FOUR THIRDS AND MICRO FOUR THIRDS Cameras conforming to the Four Thirds standard employ a sensor with a diagonal measurement of 21.63mm. The sensor is not restricted to a specifi c shape or ratio, although most Four Thirds cameras use a 17.3 x 13mm, 4:3 ratio sensor. This is squarer than full frame and APS-C sensors (which typically have a 3:2 ratio), and can infl uence how you compose your images. The small sensor also effectively multiplies the focal length of an attached lens by a factor of 2x, enabling manufacturers to produce compact, lighter lenses.

Lenses- One of the main benefi ts of the camera formats we’ve highlighted is that they are all compatible with a wide range of interchangeable lenses, making them Very versatile of  the most important characteristic of a lens in my opinion is its focal length.   (A lens’s focal length determines the angle of view), which will not only influence how you frame your subject, but also affect the look and feel of the final Photo. Focal length is measured in millimetres, with a low number indicating a short focal length and a high number representing a long focal length (narrow angle of view)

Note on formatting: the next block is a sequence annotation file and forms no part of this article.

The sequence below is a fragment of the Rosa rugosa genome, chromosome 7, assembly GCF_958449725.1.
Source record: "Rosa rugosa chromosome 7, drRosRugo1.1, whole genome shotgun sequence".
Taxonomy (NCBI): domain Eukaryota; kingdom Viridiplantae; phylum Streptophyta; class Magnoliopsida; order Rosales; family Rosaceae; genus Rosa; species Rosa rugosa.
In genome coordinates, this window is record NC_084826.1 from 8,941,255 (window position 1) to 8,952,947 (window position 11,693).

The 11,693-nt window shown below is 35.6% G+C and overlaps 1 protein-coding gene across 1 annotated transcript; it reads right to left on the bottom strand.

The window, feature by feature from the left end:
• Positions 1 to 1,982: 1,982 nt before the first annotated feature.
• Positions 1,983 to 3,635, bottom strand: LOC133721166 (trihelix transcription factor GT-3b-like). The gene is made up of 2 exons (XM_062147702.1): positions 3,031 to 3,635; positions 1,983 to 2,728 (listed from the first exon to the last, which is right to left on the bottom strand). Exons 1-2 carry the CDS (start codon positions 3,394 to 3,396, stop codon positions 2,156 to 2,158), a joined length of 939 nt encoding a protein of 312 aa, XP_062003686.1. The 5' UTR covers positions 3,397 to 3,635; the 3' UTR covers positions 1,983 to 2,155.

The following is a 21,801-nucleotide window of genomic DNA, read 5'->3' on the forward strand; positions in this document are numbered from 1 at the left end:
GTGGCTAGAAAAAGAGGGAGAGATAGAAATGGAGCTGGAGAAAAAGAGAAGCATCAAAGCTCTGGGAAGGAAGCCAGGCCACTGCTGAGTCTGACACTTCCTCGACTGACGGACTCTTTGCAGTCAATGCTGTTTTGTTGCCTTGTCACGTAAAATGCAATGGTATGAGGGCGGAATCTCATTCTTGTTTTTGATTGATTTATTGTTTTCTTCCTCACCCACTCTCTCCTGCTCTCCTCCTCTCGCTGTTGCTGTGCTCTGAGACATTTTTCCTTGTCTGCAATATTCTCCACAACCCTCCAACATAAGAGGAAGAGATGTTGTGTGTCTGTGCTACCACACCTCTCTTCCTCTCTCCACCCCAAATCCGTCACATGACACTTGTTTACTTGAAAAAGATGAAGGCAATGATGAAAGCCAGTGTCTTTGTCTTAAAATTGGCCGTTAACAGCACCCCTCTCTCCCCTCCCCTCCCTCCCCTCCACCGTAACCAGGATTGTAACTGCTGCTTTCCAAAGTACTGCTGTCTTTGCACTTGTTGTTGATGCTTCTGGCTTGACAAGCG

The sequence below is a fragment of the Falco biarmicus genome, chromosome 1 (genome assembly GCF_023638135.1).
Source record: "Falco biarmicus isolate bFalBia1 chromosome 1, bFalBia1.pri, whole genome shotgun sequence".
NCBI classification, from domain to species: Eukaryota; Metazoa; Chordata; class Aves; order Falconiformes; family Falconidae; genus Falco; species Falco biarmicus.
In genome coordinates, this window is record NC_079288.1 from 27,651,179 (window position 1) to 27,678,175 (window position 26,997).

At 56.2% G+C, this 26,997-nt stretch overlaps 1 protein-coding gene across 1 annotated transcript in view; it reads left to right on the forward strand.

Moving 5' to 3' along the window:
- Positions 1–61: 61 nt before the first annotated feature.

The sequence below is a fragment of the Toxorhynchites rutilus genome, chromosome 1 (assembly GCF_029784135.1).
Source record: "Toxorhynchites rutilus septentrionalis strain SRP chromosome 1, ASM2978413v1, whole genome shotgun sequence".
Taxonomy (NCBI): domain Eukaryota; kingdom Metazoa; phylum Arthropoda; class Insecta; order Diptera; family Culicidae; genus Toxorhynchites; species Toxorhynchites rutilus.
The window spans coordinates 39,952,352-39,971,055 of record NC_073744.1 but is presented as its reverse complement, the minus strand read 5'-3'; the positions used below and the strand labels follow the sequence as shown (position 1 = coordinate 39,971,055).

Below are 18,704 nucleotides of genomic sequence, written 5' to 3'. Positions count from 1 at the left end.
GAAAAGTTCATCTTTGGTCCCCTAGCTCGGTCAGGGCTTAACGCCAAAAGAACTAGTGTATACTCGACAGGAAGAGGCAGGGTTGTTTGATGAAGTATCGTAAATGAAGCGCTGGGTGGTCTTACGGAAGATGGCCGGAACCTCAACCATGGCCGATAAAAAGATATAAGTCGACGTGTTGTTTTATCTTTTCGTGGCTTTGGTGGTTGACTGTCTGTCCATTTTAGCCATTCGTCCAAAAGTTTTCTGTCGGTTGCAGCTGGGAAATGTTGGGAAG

WIDE-ANGLE LENSES is Any lens with a focal length shorter than 50mm (on 35mm/full frame) is generally considered a wide-angle lens. (Generally used for landscape photography)

When we talk about “exposure,” we simply mean the brightness or darkness of a photo. It seems simple enough to take a photo that is correctly exposed (has the proper brightness or darkness), but in reality, it can be quite tricky. Exposure uses Aperture, Shutter speed, and ISO in conjunction to create a properly exposed image.